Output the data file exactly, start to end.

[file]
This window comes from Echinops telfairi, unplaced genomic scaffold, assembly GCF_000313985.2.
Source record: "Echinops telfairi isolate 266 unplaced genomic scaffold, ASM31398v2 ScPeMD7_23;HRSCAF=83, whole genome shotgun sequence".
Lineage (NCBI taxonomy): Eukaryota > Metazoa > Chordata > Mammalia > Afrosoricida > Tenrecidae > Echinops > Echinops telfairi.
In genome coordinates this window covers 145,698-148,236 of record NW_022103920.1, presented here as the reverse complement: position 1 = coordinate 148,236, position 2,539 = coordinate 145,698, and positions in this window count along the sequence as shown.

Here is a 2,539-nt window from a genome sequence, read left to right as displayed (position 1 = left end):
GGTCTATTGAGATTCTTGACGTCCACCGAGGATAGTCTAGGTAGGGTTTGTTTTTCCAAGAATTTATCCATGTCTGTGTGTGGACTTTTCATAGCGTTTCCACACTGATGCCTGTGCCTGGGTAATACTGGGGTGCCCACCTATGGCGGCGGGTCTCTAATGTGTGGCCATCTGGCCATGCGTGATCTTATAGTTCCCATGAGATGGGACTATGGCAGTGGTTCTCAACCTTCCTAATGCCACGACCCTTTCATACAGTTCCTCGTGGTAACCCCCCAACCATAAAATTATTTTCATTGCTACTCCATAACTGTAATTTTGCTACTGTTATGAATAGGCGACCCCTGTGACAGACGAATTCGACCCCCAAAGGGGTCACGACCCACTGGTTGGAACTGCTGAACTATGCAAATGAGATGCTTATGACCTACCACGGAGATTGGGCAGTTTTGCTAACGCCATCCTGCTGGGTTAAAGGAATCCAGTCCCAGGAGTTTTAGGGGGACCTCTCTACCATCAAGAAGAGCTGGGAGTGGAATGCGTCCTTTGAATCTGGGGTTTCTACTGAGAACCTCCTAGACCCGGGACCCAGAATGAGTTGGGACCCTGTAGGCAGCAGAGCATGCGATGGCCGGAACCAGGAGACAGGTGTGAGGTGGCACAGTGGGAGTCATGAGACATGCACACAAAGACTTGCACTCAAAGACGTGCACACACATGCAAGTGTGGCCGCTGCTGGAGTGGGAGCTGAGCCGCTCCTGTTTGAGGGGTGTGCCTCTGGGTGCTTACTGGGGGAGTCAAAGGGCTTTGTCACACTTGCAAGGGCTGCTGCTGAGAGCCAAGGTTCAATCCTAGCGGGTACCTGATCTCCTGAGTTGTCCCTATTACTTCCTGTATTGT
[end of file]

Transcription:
This window comes from Echinops telfairi, unplaced genomic scaffold, assembly GCF_000313985.2.
Source record: "Echinops telfairi isolate 266 unplaced genomic scaffold, ASM31398v2 ScPeMD7_23;HRSCAF=83, whole genome shotgun sequence".
Lineage (NCBI taxonomy): Eukaryota > Metazoa > Chordata > Mammalia > Afrosoricida > Tenrecidae > Echinops > Echinops telfairi.
In genome coordinates this window covers 145,698-148,236 of record NW_022103920.1, presented here as the reverse complement: position 1 = coordinate 148,236, position 2,539 = coordinate 145,698, and positions in this window count along the sequence as shown.

Here is a 2,539-nt window from a genome sequence, read left to right as displayed (position 1 = left end):
GGTCTATTGAGATTCTTGACGTCCACCGAGGATAGTCTAGGTAGGGTTTGTTTTTCCAAGAATTTATCCATGTCTGTGTGTGGACTTTTCATAGCGTTTCCACACTGATGCCTGTGCCTGGGTAATACTGGGGTGCCCACCTATGGCGGCGGGTCTCTAATGTGTGGCCATCTGGCCATGCGTGATCTTATAGTTCCCATGAGATGGGACTATGGCAGTGGTTCTCAACCTTCCTAATGCCACGACCCTTTCATACAGTTCCTCGTGGTAACCCCCCAACCATAAAATTATTTTCATTGCTACTCCATAACTGTAATTTTGCTACTGTTATGAATAGGCGACCCCTGTGACAGACGAATTCGACCCCCAAAGGGGTCACGACCCACTGGTTGGAACTGCTGAACTATGCAAATGAGATGCTTATGACCTACCACGGAGATTGGGCAGTTTTGCTAACGCCATCCTGCTGGGTTAAAGGAATCCAGTCCCAGGAGTTTTAGGGGGACCTCTCTACCATCAAGAAGAGCTGGGAGTGGAATGCGTCCTTTGAATCTGGGGTTTCTACTGAGAACCTCCTAGACCCGGGACCCAGAATGAGTTGGGACCCTGTAGGCAGCAGAGCATGCGATGGCCGGAACCAGGAGACAGGTGTGAGGTGGCACAGTGGGAGTCATGAGACATGCACACAAAGACTTGCACTCAAAGACGTGCACACACATGCAAGTGTGGCCGCTGCTGGAGTGGGAGCTGAGCCGCTCCTGTTTGAGGGGTGTGCCTCTGGGTGCTTACTGGGGGAGTCAAAGGGCTTTGTCACACTTGCAAGGGCTGCTGCTGAGAGCCAAGGTTCAATCCTAGCGGGTACCTGATCTCCTGAGTTGTCCCTATTACTTCCTGTATTGT